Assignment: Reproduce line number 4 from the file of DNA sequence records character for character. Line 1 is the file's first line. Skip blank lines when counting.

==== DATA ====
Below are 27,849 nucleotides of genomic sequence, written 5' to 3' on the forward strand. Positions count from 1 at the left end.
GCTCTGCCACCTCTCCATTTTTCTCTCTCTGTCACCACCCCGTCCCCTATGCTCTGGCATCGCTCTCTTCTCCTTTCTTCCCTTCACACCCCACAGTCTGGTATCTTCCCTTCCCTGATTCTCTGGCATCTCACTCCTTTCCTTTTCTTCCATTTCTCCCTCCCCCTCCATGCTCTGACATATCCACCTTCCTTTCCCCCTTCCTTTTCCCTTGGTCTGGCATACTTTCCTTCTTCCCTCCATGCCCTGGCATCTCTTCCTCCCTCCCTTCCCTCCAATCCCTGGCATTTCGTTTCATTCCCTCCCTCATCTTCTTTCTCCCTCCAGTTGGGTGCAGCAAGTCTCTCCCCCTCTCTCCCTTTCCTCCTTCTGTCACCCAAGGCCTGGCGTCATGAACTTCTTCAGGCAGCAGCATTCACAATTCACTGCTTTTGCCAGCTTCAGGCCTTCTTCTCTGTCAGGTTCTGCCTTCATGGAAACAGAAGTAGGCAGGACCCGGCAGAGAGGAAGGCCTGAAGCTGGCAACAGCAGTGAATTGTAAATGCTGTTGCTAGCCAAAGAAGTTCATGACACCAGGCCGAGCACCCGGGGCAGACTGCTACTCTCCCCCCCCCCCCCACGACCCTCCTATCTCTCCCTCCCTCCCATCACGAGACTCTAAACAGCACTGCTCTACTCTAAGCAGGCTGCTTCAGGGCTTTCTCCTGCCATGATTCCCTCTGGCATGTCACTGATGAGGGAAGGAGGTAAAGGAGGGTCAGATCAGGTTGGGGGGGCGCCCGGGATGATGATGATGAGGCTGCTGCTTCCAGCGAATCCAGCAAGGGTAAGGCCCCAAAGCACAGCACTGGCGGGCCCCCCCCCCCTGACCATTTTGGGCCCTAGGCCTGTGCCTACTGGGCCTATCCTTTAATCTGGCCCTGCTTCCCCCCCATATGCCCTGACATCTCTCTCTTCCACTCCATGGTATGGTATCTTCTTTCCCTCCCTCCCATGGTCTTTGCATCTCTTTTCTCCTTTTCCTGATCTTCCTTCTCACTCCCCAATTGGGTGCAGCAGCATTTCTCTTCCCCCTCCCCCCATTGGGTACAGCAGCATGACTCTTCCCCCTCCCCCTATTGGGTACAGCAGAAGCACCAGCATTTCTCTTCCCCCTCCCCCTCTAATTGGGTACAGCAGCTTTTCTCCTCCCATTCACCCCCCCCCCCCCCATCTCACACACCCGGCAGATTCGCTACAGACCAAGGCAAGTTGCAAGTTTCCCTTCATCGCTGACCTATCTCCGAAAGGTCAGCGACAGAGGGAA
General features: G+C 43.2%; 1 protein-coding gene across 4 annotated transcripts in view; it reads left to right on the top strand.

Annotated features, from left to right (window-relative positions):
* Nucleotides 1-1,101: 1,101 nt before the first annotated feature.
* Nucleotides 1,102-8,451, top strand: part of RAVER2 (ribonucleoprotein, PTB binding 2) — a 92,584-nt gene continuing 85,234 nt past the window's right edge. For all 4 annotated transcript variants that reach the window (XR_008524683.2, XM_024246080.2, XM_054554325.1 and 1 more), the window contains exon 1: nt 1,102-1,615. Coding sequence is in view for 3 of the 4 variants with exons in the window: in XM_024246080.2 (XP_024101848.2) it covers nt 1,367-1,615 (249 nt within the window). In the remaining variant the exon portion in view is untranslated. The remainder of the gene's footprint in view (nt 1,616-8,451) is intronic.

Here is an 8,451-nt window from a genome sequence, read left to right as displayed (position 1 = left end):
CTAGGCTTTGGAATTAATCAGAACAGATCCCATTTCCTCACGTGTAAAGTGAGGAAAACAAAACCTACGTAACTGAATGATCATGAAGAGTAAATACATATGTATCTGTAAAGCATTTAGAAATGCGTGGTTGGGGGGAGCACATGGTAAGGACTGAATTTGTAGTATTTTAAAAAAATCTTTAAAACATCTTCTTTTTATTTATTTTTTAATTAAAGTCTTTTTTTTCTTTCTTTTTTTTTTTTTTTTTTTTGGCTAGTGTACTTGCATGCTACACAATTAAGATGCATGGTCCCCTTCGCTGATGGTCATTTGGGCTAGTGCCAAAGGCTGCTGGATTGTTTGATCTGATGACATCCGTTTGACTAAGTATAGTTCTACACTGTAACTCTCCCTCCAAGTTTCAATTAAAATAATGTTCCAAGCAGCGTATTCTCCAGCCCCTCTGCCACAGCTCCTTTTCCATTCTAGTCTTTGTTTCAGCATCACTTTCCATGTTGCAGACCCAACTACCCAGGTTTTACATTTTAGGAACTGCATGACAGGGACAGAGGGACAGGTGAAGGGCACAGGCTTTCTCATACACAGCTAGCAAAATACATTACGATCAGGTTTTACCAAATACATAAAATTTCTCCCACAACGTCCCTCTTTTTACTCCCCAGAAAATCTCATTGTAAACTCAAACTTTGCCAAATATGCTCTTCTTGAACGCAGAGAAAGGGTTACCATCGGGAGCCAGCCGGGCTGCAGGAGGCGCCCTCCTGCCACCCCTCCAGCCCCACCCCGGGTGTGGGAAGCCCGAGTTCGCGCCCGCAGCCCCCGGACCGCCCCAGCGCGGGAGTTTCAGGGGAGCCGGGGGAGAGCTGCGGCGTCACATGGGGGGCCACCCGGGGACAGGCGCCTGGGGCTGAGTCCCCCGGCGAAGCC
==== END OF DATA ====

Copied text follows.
Annotated features, from left to right (window-relative positions):